Important Webinar: Tax Deferrals, Moratoria on Bank Loans, Moratoria on the MDB Guarantee Scheme and the Wage supplement
14 April 2021
The Malta Chamber of SMEs would like to invite you to a webinar that will...
The European Parliament will slim
down from 766 MEPs this summer to 751 after the 2014 elections, but how to
decide which countries should give up a seat? MEPs decided to opt for the
fairest and most equitable solution when they adopted a proposal on it.
The EP currently boasts 754 MEPs but
this will be increased to 766 once Croatia joins in July. After next year's
elections, this number will have be reduced to 751. Under the proposal adopted
by MEPs on 13 March, Germany will lose three seats and 12 countries will each
lose one seat: Austria, Belgium, Bulgaria, Croatia, Czech Republic, Greece,
Hungary, Ireland, Latvia, Lithuania, Portugal and Romania. EP elections should
take place in May 2014, as requested by a resolution adopted by Parliament on
22 November 2012.
When the Lisbon treaty was being
negotiated, it was decided to put a cap on the total number of MEPs to prevent
the European Parliament growing indefinitely every time a new member state
joins the EU. This is why the treaty sets a number of restrictions:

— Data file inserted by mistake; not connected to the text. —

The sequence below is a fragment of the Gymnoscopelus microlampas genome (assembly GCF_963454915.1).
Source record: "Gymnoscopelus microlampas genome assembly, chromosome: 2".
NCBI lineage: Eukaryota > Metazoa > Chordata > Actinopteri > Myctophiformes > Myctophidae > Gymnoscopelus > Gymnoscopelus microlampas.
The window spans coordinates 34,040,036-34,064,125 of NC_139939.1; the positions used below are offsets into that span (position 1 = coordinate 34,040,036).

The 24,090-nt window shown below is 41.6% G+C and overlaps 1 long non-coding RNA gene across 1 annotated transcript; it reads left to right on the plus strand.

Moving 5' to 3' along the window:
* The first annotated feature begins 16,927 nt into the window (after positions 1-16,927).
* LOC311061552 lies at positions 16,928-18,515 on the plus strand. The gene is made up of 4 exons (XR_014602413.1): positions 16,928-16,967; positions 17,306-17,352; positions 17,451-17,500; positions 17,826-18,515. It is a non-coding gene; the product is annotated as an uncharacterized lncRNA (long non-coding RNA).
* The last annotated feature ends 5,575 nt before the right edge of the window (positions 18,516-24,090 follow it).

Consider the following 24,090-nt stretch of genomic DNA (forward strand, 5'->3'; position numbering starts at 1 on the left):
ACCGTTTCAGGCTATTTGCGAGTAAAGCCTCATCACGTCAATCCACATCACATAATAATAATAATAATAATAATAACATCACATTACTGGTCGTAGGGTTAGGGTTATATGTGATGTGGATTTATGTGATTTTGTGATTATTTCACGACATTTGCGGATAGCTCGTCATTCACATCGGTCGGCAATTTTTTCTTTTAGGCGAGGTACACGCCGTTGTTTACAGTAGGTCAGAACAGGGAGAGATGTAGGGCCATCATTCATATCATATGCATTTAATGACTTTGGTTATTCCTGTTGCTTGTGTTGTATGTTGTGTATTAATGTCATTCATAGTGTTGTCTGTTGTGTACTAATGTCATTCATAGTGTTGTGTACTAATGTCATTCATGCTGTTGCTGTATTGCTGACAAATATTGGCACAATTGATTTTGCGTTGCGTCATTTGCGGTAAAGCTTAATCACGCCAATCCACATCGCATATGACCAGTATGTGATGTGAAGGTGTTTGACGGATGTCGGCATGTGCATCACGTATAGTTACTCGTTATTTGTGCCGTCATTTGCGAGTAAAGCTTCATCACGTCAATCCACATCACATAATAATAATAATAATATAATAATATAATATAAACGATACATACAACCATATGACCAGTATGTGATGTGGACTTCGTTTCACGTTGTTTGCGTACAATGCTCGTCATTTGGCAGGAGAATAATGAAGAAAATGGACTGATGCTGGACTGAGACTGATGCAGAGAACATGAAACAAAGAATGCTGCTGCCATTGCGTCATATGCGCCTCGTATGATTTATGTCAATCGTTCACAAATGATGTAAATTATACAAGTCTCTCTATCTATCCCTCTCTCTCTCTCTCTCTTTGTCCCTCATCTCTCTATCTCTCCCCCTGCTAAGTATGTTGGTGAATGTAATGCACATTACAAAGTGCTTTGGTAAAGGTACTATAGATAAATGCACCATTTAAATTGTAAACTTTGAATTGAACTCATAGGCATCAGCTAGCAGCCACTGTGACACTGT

maximum number of MEPs is 750 plus the president
maximum number of MEPs per country is 96
minimum number of MEPs per country is 6
The division of seats should be
according to degressive proportionality, meaning the more citizens a member
sate has, the more seats it will get, but also the more citizens each MEP will
represent. So MEPs from smaller countries represent fewer people than their
colleagues from larger states.
The allocation of seats is also being
adjusted to take into account changes in the population of member states. While
some got bigger, others got smaller.
Parliament can submit a proposal on
its composition to the European Council, which must then decide by unanimous
vote. EP can then approve or reject the decision by the Council, but it cannot
change the content of the proposal.
the Commission president?
In response to a request by MEPs, the
European Commission announced on 12 March that it recommends political parties
to nominate a candidate for the next Commission president in the next EP
The Malta Chamber of SMEs represents over 7,000 members from over 90 different sectors which in their majority are either small or medium sized companies, and such issues like the one we're experiencing right now, it's important to be united. Malta Chamber of SMEs offers a number of different services tailored to its members' individual requirements' and necessities. These range from general services offered to all members to more individual & bespoke services catered for specific requirements.
A membership with Malta Chamber of SMEs will guarantee that you are constantly updated and informed with different opportunities which will directly benefit your business and help you grow. It also entails you to a number of services which in their majority are free of charge and offered exclusively to its members (in their majority all free of charge).